The first meeting at our new apiary was very well attended and once we sort the parking out and the best place to catch the afternoon sun, it will be even better.
|white: eggs, yellow: larvae, orange:jelly|
|workers tending brood|
|workers on foundation with drop of honey|
We have very good news; the Co-op Communities Fund has awarded our Association a grant of £1600 towards the expenses of setting up the apiary and the new shed. It is a very generous donation, which should be featured in this week’s Dover Express.
The honey extractor has been borrowed 3 times already, so an early honey crop is being taken by some. Oil seed rape honey should be extracted before it is completely capped or it will granulate in the comb. I saw a hive with 5 supers at Church Hougham!
But early swarming has caught some beekeepers out; you must check your colonies weekly. If they have already swarmed, the bees should be left alone, waiting for their new queen to emerge, mate and begin to lay, a 3 week process.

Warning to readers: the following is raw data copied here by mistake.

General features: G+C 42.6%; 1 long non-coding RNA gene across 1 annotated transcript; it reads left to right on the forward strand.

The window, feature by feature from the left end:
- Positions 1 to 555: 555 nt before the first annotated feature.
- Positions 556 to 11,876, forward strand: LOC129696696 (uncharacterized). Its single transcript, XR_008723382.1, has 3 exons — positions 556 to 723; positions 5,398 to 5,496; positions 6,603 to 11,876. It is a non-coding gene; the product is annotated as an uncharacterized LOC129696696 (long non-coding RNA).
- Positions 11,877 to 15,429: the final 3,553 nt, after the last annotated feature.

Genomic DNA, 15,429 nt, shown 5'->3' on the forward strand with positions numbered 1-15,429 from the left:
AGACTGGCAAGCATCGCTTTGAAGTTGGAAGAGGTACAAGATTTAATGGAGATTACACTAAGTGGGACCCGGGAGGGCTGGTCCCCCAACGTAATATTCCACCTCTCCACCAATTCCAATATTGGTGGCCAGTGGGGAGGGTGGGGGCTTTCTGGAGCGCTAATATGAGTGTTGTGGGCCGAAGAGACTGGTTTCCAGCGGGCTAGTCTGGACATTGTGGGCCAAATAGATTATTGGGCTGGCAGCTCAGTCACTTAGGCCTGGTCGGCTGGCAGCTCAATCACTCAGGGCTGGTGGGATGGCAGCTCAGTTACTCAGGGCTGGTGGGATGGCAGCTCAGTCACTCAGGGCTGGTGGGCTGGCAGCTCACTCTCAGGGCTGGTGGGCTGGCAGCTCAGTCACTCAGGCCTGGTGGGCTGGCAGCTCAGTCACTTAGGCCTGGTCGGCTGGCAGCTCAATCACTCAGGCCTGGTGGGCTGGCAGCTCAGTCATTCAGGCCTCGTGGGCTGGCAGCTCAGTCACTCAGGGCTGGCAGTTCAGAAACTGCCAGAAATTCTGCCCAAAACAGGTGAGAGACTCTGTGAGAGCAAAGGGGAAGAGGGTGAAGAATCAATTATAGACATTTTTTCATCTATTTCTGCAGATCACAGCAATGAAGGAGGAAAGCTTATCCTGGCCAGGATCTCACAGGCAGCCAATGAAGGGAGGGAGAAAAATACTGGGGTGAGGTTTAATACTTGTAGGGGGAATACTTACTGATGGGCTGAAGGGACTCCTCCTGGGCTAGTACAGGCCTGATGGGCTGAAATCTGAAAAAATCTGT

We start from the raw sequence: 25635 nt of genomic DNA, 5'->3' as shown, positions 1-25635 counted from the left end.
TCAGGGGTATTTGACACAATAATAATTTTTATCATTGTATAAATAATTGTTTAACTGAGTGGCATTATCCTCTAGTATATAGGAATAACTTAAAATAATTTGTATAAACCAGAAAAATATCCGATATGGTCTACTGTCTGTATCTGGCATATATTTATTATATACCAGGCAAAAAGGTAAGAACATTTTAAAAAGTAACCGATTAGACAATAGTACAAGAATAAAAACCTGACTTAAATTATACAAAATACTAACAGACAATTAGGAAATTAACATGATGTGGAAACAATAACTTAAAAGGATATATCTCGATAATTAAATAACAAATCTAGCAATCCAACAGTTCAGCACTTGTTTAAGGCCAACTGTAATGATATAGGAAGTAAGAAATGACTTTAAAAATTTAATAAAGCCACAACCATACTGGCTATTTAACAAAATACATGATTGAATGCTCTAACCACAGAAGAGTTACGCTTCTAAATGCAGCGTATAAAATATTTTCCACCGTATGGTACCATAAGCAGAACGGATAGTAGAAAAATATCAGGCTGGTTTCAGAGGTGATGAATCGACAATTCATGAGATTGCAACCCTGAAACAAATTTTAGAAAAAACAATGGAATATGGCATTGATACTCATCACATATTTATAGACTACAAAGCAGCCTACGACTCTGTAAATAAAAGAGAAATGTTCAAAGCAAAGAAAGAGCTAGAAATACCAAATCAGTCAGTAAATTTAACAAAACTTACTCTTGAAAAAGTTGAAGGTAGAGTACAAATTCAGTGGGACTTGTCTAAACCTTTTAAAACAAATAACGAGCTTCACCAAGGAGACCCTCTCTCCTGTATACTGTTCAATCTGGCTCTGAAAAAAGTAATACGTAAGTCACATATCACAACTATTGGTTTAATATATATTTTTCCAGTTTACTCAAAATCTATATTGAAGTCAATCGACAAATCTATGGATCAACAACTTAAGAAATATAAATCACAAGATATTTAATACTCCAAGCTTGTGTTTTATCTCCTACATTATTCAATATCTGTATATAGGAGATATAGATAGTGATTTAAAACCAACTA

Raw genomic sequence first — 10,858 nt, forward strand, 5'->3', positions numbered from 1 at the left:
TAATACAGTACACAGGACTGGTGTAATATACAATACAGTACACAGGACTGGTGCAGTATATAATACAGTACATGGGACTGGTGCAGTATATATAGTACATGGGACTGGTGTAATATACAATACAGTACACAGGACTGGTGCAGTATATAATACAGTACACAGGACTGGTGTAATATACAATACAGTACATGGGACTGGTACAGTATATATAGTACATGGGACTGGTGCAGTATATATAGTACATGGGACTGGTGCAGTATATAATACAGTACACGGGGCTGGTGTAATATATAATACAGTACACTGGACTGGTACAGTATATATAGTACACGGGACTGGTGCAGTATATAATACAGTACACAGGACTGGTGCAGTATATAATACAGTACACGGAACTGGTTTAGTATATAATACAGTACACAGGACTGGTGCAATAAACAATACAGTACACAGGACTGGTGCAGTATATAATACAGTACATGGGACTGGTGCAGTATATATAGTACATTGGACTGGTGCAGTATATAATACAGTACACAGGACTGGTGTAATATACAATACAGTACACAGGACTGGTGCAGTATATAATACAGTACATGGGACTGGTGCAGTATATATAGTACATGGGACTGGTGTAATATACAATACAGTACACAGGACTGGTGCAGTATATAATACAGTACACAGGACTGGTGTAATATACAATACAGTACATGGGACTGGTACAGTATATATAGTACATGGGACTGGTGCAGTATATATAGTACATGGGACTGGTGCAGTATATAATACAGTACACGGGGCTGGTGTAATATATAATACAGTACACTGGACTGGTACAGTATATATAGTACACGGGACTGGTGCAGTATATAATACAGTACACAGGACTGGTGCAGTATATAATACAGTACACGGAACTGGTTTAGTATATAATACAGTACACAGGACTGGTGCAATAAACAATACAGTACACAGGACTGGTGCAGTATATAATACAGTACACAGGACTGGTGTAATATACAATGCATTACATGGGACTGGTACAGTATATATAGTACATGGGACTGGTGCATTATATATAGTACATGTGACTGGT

To prevent this, take action at the first sign of queen cells being built. Carry out an artificial swarm by separating the old queen from the queen cells you have noticed. This must be done before the queen cells are sealed, the swarm will take off once they are sealed unless you have taken action. The consequence will be that half your summer honey gatherers will disappear probably to be collected by some lucky beekeeper or to really irritate your neighbours!
BBKA News May p.7 explains all, but spare boxes and frames should be to hand.
We have received a generous gift of beekeeping books for our Library from Dr Peter Oldreive’s widow Margaret, many thanks to her.